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Thread: How people survive around the world by income

  1. #11
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    I just spent a little over a week without a refrigerator. I surprised myself at how badly I handled it. I'm not sure if part of it was knowing the situation was temporary or not. I noticed that it affected not only what and how we ate, but also the general mood of the household.
    To the world you may be one person, but to one person you may be the world. - Anon.

    Be nice whenever possible. It's always possible. - Dalai Lama

  2. #12
    Senior Member catherine's Avatar
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    Quote Originally Posted by happystuff View Post
    I just spent a little over a week without a refrigerator. I surprised myself at how badly I handled it. I'm not sure if part of it was knowing the situation was temporary or not. I noticed that it affected not only what and how we ate, but also the general mood of the household.
    I felt the same way when we came up to the VT house before we had water or furniture. I thought it would be fun to "camp out" but even campgrounds have port-o-potties!! It was a real challenge, and my "toilet" looked a lot like the one pictured in the lowest income pictures. We lasted one night and sought refuge at my son's house.

    I also would love to see a dataset overlay the shows wellbeing scores in each of those countries/income levels. People like us, way up high on that scale, sometimes also bring a prejudice to what we believe will make people happy. "Oh, that poor family, they have to heat their tea over an open fire!" Or, "That poor family, they can't even afford a real sofa-they have to sit on a stool!" I personally don't feel that those type of material differences are a meaningful predictor of happiness.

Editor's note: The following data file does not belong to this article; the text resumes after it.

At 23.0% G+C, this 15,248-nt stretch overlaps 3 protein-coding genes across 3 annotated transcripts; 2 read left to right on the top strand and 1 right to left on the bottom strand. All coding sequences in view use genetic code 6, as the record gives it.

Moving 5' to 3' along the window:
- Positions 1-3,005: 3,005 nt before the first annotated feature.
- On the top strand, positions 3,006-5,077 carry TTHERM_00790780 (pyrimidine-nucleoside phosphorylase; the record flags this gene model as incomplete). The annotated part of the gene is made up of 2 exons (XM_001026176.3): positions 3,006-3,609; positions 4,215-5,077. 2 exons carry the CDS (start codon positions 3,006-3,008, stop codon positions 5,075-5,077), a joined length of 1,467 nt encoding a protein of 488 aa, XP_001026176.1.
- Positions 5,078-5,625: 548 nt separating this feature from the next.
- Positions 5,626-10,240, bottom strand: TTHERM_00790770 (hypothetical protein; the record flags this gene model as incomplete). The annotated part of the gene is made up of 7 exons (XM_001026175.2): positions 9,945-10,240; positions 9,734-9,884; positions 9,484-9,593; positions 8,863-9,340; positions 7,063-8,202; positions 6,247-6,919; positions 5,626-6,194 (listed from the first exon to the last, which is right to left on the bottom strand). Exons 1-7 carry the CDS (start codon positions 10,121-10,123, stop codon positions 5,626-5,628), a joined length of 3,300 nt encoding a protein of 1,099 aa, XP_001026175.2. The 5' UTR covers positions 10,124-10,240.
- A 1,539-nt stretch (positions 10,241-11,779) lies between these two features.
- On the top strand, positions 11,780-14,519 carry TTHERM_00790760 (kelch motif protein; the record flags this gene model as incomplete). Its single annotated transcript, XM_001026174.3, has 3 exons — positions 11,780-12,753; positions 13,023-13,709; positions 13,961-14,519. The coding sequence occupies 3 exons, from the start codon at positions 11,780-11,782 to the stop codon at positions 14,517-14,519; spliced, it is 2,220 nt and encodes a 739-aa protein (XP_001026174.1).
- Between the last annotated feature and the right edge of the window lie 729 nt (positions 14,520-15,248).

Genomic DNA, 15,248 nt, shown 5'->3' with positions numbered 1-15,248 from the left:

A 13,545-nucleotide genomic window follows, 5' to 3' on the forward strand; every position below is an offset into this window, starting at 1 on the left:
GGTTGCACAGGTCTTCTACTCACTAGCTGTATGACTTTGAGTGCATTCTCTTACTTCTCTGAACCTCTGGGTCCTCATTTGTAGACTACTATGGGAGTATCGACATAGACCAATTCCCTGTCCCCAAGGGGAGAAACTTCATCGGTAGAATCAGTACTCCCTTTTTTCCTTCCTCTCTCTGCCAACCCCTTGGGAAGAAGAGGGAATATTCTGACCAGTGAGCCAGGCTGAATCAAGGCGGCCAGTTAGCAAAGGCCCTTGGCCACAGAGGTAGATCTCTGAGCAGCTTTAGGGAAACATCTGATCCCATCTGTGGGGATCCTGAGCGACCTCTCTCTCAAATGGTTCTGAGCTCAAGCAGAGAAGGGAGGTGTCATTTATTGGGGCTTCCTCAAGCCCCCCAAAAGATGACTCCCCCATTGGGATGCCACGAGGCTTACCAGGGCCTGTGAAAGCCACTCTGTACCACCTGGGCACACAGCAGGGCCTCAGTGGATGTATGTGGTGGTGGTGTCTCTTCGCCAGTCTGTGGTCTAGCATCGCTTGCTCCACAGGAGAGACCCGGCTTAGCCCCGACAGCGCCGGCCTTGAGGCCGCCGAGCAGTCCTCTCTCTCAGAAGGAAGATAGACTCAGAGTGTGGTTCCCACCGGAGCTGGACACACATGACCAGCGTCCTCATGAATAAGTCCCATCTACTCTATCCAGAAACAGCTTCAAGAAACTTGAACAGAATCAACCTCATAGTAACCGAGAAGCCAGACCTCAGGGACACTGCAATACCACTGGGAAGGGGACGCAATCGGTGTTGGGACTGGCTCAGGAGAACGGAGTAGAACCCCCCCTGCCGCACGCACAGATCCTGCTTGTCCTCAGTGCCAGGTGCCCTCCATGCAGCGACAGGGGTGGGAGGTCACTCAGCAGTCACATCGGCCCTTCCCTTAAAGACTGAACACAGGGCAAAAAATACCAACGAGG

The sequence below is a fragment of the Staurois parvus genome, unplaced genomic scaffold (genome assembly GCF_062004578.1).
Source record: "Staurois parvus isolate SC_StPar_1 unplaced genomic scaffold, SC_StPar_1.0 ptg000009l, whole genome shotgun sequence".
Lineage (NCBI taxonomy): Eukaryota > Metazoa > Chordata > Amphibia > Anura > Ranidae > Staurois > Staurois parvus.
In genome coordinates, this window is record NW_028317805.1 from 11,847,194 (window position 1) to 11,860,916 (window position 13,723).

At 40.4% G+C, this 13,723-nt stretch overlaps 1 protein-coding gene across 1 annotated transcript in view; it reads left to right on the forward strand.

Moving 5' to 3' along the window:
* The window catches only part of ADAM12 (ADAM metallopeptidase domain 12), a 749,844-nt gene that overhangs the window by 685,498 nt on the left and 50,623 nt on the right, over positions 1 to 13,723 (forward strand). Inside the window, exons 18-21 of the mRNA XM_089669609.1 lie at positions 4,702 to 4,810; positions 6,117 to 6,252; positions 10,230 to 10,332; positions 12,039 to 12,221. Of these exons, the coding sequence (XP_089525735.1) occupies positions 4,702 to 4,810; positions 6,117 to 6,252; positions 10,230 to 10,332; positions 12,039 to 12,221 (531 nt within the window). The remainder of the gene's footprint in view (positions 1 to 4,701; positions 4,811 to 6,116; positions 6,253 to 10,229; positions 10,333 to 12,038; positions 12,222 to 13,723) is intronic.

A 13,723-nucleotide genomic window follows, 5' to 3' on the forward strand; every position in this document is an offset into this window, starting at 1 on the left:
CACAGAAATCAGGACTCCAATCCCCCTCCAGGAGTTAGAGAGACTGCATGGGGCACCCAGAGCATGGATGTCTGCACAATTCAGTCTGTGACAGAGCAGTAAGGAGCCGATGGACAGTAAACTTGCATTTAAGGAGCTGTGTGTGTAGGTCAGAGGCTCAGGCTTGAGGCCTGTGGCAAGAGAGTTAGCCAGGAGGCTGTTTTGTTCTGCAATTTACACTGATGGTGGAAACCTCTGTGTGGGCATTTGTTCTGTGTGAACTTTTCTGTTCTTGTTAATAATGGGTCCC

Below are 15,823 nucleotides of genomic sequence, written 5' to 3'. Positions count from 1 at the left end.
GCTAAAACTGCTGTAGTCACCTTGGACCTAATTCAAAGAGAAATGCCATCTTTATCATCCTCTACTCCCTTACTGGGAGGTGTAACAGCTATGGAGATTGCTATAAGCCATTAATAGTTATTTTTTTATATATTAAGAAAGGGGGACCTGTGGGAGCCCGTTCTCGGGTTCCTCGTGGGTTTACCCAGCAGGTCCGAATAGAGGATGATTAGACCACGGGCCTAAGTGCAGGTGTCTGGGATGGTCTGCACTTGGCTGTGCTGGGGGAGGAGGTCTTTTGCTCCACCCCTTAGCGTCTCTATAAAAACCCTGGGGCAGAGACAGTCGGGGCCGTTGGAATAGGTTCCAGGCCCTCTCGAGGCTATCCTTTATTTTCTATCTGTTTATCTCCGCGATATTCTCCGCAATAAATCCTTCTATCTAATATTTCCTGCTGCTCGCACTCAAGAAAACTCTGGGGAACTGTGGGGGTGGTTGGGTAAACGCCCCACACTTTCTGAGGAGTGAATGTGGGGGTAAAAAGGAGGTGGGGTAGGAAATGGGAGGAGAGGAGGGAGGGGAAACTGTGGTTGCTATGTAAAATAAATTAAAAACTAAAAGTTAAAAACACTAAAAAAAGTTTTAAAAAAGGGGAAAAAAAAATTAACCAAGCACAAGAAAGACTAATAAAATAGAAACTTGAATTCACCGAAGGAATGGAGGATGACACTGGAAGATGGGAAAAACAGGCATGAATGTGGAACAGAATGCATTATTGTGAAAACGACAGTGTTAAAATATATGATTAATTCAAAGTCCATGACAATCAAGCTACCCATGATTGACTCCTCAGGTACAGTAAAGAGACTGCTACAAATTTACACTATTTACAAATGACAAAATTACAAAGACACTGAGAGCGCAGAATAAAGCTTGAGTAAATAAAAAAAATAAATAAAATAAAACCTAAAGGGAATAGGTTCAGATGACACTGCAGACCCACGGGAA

"Do any human beings ever realize life while they live it--every, every minute?" Emily Webb, Our Town
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  3. #13
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    Quote Originally Posted by catherine View Post
    I felt the same way when we came up to the VT house before we had water or furniture. I thought it would be fun to "camp out" but even campgrounds have port-o-potties!! It was a real challenge, and my "toilet" looked a lot like the one pictured in the lowest income pictures. We lasted one night and sought refuge at my son's house.

    I also would love to see a dataset overlay the shows wellbeing scores in each of those countries/income levels. People like us, way up high on that scale, sometimes also bring a prejudice to what we believe will make people happy. "Oh, that poor family, they have to heat their tea over an open fire!" Or, "That poor family, they can't even afford a real sofa-they have to sit on a stool!" I personally don't feel that those type of material differences are a meaningful predictor of happiness.
    Very cool video.

    I'd also be interested in the well being comparison.
    "Back when I was a young boy all my aunts and uncles would poke me in the ribs at weddings saying your next! Your next! They stopped doing all that crap when I started doing it to them... at funerals!"

  4. #14
    Senior Member catherine's Avatar
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    Thanks for sharing. This is why I don't worry that much about money. The biggest worry I have is the chance that I come to believe that all these things I take for granted are "essential" for life--i.e., "The lifestyle to which I've become accustomed." That's when I'll be in real trouble. As for now, I know I can do with less. "The things that I prize like the stars in the skies all are free."
    "Do any human beings ever realize life while they live it--every, every minute?" Emily Webb, Our Town
    www.silententry.wordpress.com

  5. #15
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    I think this is a good time of year for this thread to be revived. It's a reminder I need right now. Thanks.
    To the world you may be one person, but to one person you may be the world. - Anon.

    Be nice whenever possible. It's always possible. - Dalai Lama

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